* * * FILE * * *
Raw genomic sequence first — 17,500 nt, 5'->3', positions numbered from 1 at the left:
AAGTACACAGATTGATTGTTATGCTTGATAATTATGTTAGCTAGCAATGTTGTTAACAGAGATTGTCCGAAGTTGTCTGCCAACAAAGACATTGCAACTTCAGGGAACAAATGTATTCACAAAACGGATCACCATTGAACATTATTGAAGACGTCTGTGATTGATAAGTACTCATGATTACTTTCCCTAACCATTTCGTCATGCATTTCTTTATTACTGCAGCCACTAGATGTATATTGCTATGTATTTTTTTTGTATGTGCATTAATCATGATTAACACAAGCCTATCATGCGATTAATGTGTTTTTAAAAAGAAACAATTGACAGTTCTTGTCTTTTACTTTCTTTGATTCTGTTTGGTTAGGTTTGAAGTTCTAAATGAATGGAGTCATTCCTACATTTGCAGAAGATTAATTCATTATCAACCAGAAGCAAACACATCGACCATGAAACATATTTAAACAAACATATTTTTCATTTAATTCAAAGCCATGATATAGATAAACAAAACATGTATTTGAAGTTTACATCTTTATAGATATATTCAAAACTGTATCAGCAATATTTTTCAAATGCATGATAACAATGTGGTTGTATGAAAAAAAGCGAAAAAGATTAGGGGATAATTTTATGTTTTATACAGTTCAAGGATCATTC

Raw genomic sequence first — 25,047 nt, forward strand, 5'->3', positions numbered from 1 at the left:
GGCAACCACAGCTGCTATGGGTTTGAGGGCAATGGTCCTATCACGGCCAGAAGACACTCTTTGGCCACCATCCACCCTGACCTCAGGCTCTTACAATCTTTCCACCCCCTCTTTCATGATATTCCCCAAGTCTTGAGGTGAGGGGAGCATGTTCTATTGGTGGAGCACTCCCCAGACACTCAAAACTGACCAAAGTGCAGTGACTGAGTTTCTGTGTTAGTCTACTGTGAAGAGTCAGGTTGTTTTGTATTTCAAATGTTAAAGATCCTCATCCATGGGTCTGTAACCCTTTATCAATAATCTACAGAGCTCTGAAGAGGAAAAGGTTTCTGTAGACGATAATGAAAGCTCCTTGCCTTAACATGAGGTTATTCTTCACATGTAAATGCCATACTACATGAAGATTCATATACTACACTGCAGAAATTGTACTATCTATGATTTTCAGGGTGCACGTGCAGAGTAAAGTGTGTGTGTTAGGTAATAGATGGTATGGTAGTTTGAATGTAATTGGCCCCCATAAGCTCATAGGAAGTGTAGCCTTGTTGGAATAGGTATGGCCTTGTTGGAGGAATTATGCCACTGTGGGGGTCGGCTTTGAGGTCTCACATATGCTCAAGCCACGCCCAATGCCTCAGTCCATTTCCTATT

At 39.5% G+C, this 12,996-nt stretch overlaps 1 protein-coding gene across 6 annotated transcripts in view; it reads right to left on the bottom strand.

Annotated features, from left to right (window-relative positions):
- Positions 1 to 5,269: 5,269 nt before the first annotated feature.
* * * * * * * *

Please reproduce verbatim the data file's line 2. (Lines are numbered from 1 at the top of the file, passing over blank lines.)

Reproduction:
AAGTACACAGATTGATTGTTATGCTTGATAATTATGTTAGCTAGCAATGTTGTTAACAGAGATTGTCCGAAGTTGTCTGCCAACAAAGACATTGCAACTTCAGGGAACAAATGTATTCACAAAACGGATCACCATTGAACATTATTGAAGACGTCTGTGATTGATAAGTACTCATGATTACTTTCCCTAACCATTTCGTCATGCATTTCTTTATTACTGCAGCCACTAGATGTATATTGCTATGTATTTTTTTTGTATGTGCATTAATCATGATTAACACAAGCCTATCATGCGATTAATGTGTTTTTAAAAAGAAACAATTGACAGTTCTTGTCTTTTACTTTCTTTGATTCTGTTTGGTTAGGTTTGAAGTTCTAAATGAATGGAGTCATTCCTACATTTGCAGAAGATTAATTCATTATCAACCAGAAGCAAACACATCGACCATGAAACATATTTAAACAAACATATTTTTCATTTAATTCAAAGCCATGATATAGATAAACAAAACATGTATTTGAAGTTTACATCTTTATAGATATATTCAAAACTGTATCAGCAATATTTTTCAAATGCATGATAACAATGTGGTTGTATGAAAAAAAGCGAAAAAGATTAGGGGATAATTTTATGTTTTATACAGTTCAAGGATCATTC